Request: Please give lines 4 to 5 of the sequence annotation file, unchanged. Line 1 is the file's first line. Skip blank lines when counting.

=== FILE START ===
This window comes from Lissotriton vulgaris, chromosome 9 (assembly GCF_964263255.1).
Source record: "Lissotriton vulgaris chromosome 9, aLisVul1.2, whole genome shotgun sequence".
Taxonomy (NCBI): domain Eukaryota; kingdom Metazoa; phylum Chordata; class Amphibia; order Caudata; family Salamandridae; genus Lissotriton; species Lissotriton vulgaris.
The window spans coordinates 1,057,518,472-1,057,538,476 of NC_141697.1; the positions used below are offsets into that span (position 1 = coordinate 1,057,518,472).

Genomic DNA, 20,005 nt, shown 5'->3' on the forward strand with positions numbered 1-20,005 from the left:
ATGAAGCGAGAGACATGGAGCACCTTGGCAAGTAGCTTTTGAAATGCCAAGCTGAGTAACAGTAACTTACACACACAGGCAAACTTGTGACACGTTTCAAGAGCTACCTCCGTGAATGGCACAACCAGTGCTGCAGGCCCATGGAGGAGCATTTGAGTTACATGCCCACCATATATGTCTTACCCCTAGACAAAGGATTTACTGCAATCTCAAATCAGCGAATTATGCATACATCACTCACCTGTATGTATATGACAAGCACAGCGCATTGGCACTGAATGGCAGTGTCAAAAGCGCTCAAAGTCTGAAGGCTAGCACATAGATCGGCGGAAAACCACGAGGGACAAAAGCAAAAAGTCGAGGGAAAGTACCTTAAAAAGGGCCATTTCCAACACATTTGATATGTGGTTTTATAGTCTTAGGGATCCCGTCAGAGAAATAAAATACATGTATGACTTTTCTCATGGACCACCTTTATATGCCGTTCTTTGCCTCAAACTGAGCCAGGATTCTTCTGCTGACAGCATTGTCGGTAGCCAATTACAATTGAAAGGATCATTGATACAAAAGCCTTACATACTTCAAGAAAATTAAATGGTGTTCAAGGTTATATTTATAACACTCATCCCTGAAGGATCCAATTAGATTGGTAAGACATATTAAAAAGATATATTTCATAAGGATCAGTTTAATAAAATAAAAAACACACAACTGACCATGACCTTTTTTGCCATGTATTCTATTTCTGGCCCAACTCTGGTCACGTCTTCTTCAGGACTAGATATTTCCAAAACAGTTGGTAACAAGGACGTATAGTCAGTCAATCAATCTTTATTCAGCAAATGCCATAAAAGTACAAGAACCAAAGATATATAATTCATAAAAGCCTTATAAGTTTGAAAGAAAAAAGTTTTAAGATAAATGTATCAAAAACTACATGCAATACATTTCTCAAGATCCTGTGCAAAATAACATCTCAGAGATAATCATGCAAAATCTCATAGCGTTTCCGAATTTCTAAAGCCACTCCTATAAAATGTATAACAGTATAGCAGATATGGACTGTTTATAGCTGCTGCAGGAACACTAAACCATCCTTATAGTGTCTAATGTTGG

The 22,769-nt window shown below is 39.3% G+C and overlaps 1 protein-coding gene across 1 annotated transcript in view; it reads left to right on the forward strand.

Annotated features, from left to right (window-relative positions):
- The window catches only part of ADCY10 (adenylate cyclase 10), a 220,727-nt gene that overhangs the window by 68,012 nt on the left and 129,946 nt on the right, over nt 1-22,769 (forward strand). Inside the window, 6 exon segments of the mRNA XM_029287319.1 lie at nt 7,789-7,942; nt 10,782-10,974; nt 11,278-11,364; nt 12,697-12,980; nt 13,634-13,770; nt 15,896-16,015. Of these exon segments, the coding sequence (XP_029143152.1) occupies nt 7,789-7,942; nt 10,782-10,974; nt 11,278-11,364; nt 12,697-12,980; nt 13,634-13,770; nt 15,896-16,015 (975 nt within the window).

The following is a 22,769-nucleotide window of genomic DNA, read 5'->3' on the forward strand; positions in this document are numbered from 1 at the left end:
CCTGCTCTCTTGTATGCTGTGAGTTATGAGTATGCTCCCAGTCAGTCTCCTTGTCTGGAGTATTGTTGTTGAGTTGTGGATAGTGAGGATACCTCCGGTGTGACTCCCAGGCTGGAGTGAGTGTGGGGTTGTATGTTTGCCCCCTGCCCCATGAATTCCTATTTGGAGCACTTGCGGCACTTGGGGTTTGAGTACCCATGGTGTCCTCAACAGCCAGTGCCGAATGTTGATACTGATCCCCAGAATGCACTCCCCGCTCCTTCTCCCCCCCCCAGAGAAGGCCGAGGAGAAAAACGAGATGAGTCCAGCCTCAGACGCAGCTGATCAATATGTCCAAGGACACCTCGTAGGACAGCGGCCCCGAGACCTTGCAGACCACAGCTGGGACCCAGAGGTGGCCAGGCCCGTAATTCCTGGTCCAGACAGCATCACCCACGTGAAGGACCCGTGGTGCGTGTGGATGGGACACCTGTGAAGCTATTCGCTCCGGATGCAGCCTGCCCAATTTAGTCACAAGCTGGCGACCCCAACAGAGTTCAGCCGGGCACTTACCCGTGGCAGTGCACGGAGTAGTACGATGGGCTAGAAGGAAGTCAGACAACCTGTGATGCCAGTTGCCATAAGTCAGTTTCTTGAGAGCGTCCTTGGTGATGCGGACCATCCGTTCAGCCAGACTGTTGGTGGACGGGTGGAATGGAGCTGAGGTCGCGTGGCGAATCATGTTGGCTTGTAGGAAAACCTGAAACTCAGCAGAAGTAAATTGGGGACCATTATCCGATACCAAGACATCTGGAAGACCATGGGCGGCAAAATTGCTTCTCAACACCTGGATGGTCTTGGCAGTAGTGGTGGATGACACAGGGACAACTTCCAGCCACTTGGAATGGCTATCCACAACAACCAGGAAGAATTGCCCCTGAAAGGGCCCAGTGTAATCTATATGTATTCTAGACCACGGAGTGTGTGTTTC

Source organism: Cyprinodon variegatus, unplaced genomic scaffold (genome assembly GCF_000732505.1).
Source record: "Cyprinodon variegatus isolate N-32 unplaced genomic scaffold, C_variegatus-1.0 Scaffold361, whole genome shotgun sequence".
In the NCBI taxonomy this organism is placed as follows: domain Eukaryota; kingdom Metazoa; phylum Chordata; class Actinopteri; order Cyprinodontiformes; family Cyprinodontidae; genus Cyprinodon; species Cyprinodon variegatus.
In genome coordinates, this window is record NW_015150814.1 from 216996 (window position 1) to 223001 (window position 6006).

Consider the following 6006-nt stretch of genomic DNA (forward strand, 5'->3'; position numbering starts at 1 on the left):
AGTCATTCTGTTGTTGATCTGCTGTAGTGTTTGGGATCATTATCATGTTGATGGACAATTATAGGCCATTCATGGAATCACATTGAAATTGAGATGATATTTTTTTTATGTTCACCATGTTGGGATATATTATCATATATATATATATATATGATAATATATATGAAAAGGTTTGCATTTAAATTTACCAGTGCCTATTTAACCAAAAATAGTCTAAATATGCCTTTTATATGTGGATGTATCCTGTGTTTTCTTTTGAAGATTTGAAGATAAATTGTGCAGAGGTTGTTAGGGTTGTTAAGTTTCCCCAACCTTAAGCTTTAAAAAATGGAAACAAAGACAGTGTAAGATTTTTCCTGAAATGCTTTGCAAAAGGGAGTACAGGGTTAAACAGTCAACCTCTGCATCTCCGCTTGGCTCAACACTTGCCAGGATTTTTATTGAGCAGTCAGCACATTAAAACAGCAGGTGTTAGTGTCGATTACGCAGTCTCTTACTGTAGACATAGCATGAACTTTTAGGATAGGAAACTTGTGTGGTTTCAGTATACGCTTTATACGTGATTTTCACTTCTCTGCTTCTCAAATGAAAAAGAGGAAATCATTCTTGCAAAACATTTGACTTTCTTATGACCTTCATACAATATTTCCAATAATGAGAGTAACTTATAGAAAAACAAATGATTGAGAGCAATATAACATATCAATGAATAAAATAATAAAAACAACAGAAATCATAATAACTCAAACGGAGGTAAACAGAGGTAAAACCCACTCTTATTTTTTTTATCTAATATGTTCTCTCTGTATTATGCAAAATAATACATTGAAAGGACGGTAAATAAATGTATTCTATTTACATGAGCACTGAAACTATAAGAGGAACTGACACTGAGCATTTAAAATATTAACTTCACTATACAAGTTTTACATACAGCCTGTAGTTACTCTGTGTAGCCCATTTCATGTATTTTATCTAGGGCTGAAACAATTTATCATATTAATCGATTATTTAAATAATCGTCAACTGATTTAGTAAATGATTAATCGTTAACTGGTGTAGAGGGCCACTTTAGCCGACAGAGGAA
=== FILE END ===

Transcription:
The window spans coordinates 1,057,518,472-1,057,538,476 of NC_141697.1; the positions used below are offsets into that span (position 1 = coordinate 1,057,518,472).

Genomic DNA, 20,005 nt, shown 5'->3' on the forward strand with positions numbered 1-20,005 from the left: